Should the Federal Government Legalize Medical Cannabis?
You can’t get Americans to agree on much of anything these days. But one exception is medical cannabis. Recent surveys indicate that almost 9 out of 10 Americans think medical cannabis should be legal for everyone. Yet it remains illegal in 11 states, and legal only for a short list of certain medical conditions in many other states.
Why can’t the federal government, which seems stalled on making all types of cannabis legal at the national level, simply focus on medical cannabis legalization as a first step? It’s an issue that many different publications have brought up repeatedly. Even the Supreme Court has mentioned the idea of focusing on medical cannabis legalization.
Public opinion is certainly on the side of legalizing medical cannabis. Surveys repeatedly show that people favor legalization. Those favorable numbers get even higher when people are asked only about medical cannabis. A recent Pew Research Center survey found that 89 percent of respondents said medical cannabis should be legal.
Reasons Why Federal Legalization of Medical Cannabis Makes Sense
The primary argument for why federal leaders should take this step are the many potential health and wellness benefits of medical cannabis. For example, studies have found medical cannabis effective in treating many conditions, including chronic pain, stress and anxiety, insomnia, epilepsy and glaucoma.
Legalizing medical cannabis gives patients access to a viable, alternative treatment option. This not only can improve their quality of life, but also reduce their dependance on potentially harmful prescription drugs.
Proponents also offer other strong arguments for legalizing medical cannabis.
Legal medical cannabis opens the door to the generation of significant tax revenue, as well as creating more jobs. It can also reduce or even eliminate the money spent by law enforcement on enforcing marijuana prohibition, opening up the possibility of law enforcement leaders focusing resources on more serious crimes.
Right now, in some states, people must resort to either the black market for medical cannabis or travel to a state where it is legal to treat their specific condition. Legalizing medical cannabis at the federal level eliminates those issues and ensures that patients use safe and pure cannabis products. It also puts a regulatory framework into place, including oversight of the cannabis industry.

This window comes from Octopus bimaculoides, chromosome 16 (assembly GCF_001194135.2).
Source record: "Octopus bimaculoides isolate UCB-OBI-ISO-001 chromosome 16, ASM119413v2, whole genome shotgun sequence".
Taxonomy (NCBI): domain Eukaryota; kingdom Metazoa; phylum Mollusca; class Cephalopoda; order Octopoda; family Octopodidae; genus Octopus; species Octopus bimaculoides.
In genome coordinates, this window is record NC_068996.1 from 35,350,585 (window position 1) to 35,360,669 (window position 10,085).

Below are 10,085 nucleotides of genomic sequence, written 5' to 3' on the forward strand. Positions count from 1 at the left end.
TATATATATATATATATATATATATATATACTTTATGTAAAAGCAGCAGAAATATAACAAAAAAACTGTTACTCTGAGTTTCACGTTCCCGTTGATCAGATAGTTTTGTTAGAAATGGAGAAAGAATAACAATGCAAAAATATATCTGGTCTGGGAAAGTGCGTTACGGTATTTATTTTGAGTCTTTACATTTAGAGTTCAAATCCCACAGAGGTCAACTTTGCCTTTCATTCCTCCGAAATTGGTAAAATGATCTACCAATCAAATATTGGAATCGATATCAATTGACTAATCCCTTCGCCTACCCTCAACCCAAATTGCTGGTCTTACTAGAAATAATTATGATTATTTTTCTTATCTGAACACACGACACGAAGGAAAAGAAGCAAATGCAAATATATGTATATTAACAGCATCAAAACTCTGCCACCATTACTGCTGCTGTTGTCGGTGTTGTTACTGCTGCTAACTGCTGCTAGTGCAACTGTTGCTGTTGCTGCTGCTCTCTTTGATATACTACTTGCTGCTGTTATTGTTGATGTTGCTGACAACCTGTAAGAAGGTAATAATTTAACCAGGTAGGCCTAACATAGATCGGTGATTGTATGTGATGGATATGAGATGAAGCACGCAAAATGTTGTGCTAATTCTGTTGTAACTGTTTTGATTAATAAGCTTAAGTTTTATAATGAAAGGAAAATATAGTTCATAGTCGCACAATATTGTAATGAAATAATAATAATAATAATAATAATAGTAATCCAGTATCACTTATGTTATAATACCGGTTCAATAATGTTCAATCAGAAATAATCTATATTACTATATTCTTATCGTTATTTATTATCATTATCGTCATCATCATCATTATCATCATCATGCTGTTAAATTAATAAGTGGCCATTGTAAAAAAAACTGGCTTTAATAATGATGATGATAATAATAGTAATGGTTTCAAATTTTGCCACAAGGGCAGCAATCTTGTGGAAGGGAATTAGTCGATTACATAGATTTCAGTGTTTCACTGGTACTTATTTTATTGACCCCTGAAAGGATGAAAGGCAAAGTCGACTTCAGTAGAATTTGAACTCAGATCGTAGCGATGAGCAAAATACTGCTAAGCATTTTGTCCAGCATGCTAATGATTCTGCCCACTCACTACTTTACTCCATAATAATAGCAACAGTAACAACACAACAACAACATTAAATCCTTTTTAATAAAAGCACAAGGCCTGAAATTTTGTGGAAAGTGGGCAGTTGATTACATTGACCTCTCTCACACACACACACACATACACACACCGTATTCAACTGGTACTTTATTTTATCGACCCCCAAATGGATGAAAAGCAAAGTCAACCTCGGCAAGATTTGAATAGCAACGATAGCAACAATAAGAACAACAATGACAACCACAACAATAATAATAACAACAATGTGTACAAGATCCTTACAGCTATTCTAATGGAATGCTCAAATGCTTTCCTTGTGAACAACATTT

Social justice issues permeate every discussion of cannabis legalization, whether it’s for medical or recreational use. That’s because Black and Hispanic Americans saw the worst outcomes during the many decades of the War on Drugs, including higher rates of arrest and incarceration. Legal medical cannabis could eliminate that issue nationwide, at least for those who use cannabis for medical purposes.
Roadblocks to Federal Medical Cannabis Legalization
One of the foremost issues blocking federal medical cannabis legalization involves the difficulty in keeping people from using medical marijuana cards to get cannabis for recreational purposes, a problem that every state with legal medical cannabis already is dealing with. However, requiring cards and close monitoring of the system has led to better enforcement.
Other roadblocks include the lack of enough scientific research on potential medical cannabis health benefits. Cannabis remains a controversial and politically charged issue. In many parts of the country, there still is not a consensus among policymakers and medical experts about the risks and benefits of cannabis.
Another reason cited by many politicians, especially those on the conservative side of the aisle, is that legalized medical cannabis could potentially conflict with international drug treaties the United States has signed. However, Canada, which also signed many of those same treaties, apparently has had limited difficulties since making all types of cannabis legal at the federal level in 2018.